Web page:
As people are very aware I am not just somebody that campaigns for cycling but spend a significant amount of time working on policy and, with my systems analyst hat on, how we create better cities and towns.
The TL;DR is to implement:
- Workplace Parking Levy
- Citywide Parking Control with inner and outer zones based on CO2 g/km, car length, and a 50% diesel surcharge
- Low Traffic Neighbourhoods (LTNs)
- Sustainable Transport Levy on all parking fees
- Free/cheap public buses
However it is in the last couple of days where I have begun to understand some of the fundamental problems with the way the Clean Air Zone has been designed and resulted in this graphic being added to the response:
Car centric design
If you look at the map, you can see various iterations as people realised the CAZ would create rat running through residential areas.
The council has designed a CAZ, not around walking, cycling, and public transport, but the continued use of the car as the primary way to get around the city.
Given that the CAZ will only be effective for less than 5 years as people replace their cars for newer cars, we pretty much end up with the same city, now with less NOx producing vehicles, but still choking on PM2.5/10 particulates (tyre, brake and road dust), with hostile roads where parents still won’t let their children walk or cycle to school on their own and feel the need to drop them at school by car.
Getting rid of NOx is not the answer
The reality is a 95% reduction in NOx can be achieved by shifting all HGVs/Buses to CAT6 diesel and banning all diesel vans and cars, no matter what their age. But your children would still be breathing in a soup of brake, tyre (18% of ocean micro-plastics), and road dust linked to dementia, learning difficulties, cancers, and heart disease.
We need to change the way we think
If we look at the changes to the Clean Air Zone boundary it is about trying to prevent people circumventing the CAZ by rat running through residential streets.
Rather than expand the boundaries of the CAZ, they could use Low Traffic Neighbourhoods to prevent the ability to rat-run through our residential streets. This would allow the CAZ boundary to be significantly reduced while creating some big benefits for the city of Bath and the longevity of people living in the city.
The impacts would simply be profound.
The problem with Highways Department
Whether we like it or not the expansion of the CAZ to capture rat running is a car enabling, car centric, road miles inducing design decision that is the complete opposite of climate action by a council that has declared a Climate Emergency.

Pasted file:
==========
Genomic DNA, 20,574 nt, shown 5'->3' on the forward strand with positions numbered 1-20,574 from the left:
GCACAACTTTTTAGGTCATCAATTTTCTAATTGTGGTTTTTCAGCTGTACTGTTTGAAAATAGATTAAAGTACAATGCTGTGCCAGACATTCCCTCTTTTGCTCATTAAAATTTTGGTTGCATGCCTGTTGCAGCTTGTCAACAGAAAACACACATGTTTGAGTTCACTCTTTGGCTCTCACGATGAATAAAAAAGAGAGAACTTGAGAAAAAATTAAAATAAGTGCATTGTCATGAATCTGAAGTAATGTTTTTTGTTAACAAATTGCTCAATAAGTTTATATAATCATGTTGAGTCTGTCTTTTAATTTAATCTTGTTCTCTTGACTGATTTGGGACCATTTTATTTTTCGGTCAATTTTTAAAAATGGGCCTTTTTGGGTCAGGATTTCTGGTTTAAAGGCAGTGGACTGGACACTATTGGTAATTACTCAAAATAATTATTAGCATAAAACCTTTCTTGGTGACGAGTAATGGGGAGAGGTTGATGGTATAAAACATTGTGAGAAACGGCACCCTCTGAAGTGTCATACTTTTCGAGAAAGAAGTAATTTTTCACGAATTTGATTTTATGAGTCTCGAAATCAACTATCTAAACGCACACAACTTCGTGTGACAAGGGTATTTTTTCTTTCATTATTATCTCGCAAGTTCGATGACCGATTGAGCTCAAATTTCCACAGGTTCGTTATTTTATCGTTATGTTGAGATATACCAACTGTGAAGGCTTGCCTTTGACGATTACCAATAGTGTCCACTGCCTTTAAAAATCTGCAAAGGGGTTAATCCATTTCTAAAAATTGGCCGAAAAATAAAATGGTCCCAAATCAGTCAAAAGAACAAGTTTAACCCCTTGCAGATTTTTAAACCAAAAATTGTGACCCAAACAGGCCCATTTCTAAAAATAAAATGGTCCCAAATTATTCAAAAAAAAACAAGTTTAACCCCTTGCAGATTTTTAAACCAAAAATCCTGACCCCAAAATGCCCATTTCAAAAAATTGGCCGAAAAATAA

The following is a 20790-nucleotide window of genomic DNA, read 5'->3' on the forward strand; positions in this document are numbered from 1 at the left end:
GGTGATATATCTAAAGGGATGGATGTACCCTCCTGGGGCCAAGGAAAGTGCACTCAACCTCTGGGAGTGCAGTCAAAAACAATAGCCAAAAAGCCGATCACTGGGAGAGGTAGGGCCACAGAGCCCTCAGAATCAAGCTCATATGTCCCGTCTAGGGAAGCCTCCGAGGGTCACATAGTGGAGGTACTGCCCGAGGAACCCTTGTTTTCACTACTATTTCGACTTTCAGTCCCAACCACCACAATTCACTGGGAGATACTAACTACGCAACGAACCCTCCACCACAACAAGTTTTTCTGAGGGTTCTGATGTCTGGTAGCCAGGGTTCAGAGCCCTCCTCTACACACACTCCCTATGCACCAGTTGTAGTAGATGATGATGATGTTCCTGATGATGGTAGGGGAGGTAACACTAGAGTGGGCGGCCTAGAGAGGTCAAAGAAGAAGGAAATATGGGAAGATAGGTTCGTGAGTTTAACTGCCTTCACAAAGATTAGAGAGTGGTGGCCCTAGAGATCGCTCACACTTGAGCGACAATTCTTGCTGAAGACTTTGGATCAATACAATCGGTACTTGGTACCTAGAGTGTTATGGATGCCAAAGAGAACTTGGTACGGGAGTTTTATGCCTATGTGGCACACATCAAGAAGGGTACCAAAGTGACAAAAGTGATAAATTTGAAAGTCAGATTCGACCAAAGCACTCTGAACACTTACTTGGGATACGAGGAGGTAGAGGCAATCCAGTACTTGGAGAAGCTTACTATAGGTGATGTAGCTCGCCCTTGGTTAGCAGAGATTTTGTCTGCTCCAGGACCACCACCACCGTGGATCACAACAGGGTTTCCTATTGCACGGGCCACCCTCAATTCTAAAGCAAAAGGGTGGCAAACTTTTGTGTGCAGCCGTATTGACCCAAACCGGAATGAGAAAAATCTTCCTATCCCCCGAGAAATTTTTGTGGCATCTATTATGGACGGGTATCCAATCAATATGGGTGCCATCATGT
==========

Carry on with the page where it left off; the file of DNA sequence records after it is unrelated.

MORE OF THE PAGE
The CAZ should be made small and the city should implement Low Traffic Neighbourhoods to keep all through traffic to main roads and remove the ability to use residential streets as rat runs.
Given that the CAZ was designed and commissioned under a previous administration that wanted to make it easy to drive your car around Bath, these changes are now hard, if not legally impossible, to make.
The councillors and council’s environmental officers must take the Highways department to task and bring the Highways Department into the 21st century to bring a focus on maximising the movement of people, not vehicles, with a target to reduce road miles driven by 60%.
We are living through a Climate and Ecological breakdown and we need to fundamentally change the way Highways does business.
Your response to the Clean Air Zone
Although we cannot do much about the shape of the CAZ, we should be asking the extensions to be replaced by Low Traffic Neighbourhoods to prevent circumvention by rat running through residential areas of the city. We do not need expensive enforcement cameras when a simple set of bollards would do the same job and actually provide other benefits.
It is important to recognise that the CAZ is an expensive sticking plaster with an extremely short shelf life that leaves Bath with increased levels of traffic. 5% more by 2025.
Reducing the boundary of the clean air zone and using Low Traffic Neighbourhoods throughout the whole city would have a profound beneficial impact on your life and the lives of your friends and family. LTNs are a holistic approach to reshaping cities at a humane level using very simple cheap tools.
Show me the money
I think there is no money in the CAZ for delivering a comprehensive set of Bath LTNs. However West Of England Combined Authority has sat on £76.5 million of Transforming Cities Funds for the last 2 and a half years. A basic LTN without public realm improvements usually costs between £70k-£100k. We have 14 LTNs and the central Living Heart.
A £5 million grant from WECA’s TCF should enable the complete transformation of Bath forever into a city where walking, cycling, and public transport is easy and driving is hard but not impossible.
To respond to the CAZ and to find out more click here